Cheryl Sue: A place called Britain, which used to be great

Come 2016, and we all know the sad, sad story. Photo / AP
Come 2016, and we all know the sad, sad story. Photo / AP

Cheryl Sue was born in Pukekohe of Chinese heritage and works in insurance in London.

Sometimes I think I was born a few years too late. I missed getting my full driver's licence without a practical test and I missed buying petrol for less than $1 a litre. By the time I started university I missed the Goblin and couch burnings at Carisbrook. I didn't do an OE and started working straight away, missing out on three dollars to the pound, a surfeit of contract jobs and 1 flights with Ryanair.

When I decided to go to the UK, I was lucky enough to be one of the final few to get the Highly Skilled Migrant, Tier 1 Visa - right in the middle of the recession. I had it deferred, because the industry I worked in was making hundreds of people redundant a week over there.

Finally, with Michael Jackson tickets booked (and unceremoniously refunded within a month of arriving), I left New Zealand. The job market was hard. In 2009, hard-working Kiwis were pretty low on employers' priority list.

The focus was, and still is, on UK experience. So I left London, moved to Wales for a couple years (not remotely like New Zealand at all) and then moved to London in 2011, just in time for Wills and Kate's wedding.

It was 2012 when the idea of leaving the EU became topical in Parliament. Undoubtedly, this was overlooked by most Kiwis, who were more interested in the Olympics and getting a decent pie at Kiwi House.

Come 2016, and we all know the sad, sad story. If I had been born a few years earlier I probably would have left during the recession. Now Britain is leaving the EU and the world is ending - again - and I'm still bloody here ready to suffer the consequences.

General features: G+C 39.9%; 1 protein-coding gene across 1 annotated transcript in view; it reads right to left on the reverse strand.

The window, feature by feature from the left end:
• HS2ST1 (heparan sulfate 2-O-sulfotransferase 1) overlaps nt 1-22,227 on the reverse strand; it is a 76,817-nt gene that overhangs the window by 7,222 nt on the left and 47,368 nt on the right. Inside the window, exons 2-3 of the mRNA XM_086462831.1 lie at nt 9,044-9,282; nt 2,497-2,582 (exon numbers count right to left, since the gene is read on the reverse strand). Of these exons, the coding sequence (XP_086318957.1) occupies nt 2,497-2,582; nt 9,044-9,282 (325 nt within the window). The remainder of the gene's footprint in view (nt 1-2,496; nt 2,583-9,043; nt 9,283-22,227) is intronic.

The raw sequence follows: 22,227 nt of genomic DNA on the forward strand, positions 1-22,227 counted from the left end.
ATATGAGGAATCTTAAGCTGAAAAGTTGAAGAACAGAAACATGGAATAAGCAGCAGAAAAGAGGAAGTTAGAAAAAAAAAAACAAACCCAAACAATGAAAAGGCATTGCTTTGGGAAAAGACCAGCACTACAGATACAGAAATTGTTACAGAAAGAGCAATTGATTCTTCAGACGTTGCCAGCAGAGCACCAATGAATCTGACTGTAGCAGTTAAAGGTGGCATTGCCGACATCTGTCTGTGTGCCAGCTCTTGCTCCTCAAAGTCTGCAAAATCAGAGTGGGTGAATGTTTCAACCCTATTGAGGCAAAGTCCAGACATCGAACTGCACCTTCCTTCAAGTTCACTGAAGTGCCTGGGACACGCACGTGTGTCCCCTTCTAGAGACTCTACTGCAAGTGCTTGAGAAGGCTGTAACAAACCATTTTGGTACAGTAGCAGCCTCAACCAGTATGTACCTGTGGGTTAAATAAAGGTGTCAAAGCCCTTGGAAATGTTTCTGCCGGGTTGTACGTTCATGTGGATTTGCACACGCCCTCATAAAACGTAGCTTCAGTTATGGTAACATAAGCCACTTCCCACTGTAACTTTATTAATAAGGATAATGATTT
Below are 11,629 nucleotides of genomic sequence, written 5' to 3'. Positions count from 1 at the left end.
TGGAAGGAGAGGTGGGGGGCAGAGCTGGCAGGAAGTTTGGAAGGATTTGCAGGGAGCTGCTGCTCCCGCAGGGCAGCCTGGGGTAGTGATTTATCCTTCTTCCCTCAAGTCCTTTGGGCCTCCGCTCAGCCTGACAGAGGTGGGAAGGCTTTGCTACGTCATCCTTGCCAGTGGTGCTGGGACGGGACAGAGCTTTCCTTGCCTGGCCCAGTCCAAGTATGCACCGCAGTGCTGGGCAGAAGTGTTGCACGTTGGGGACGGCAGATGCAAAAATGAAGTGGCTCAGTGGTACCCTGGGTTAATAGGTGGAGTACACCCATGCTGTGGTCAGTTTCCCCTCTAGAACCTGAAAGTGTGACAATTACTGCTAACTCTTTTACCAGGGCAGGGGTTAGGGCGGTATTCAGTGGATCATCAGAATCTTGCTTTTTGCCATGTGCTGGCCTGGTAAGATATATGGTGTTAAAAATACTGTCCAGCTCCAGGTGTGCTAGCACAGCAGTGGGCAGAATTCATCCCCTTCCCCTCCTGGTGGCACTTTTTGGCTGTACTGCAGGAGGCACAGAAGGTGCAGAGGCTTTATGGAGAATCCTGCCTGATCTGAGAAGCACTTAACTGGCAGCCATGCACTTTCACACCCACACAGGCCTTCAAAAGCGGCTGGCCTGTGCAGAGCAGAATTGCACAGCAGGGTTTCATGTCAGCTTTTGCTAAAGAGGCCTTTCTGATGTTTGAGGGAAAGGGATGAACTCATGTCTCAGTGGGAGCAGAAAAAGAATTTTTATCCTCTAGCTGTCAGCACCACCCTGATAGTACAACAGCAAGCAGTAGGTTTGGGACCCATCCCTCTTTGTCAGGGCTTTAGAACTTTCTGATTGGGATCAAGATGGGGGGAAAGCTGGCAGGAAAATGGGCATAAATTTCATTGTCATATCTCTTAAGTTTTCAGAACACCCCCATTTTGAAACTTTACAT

The reaction to Brexit was immediate. I didn't want to go to work the next day, to avoid the smug reactions of the "out" voters. To my immense disappointment, two people sheepishly admitted they voted "out" thinking "in" would win.

Even more disappointing were my Kiwi comrades who were dismayed by the result but forgot to vote. Getting your British passport and then buggering off home is really paying off isn't it?

Now Britain is leaving the EU and the world is ending - again - and I'm still bloody here ready to suffer the consequences.

Moving to Wales isn't an option this time. While my Welsh friends are embarrassed and devastated (and they're used to disappointment, being Welsh rugby supporters), Wales were in the "leave" camp. I simply don't have the strength to walk down the street and have people yell "go back to your own country". Incidentally, in post-Brexit UK casual racism is allowed.

I'm not suggesting that everyone in the "leave" camp is racist, but a lot are, and, ironically, do not realise that leaving the EU is a European matter, not an Asian matter, so the reported incidents of "proud to be British" people yelling at ethnic minorities, "you're next", or the tech-savvy who will write the same message on social media, highlights the levels of ignorance of the "majority" in the country.

My Scottish friend and her Italian fiance are now speeding up their wedding plans. Not, as you would expect, so he can get a British passport, but so that she can get an EU passport through Italy.

Companies have been rumoured to be moving their London bases abroad. My French flatmate has gone to Paris at short notice. Indefinitely. He said it might be one week, it might be three months. I doubt I will see him again.

I was considering applying for British citizenship this year, but now I'm not sure there's any point. At least if I use the 1200 ($2267) application fee to come home, Kiwis know the difference between Europeans and Asians and wouldn't organise a mail drop campaign targeting the Polish communities (sound familiar, anyone?).

At the rate this country's going, there will be no United Kingdom anymore, just a place called Britain, which used to be great.

- NZ Herald

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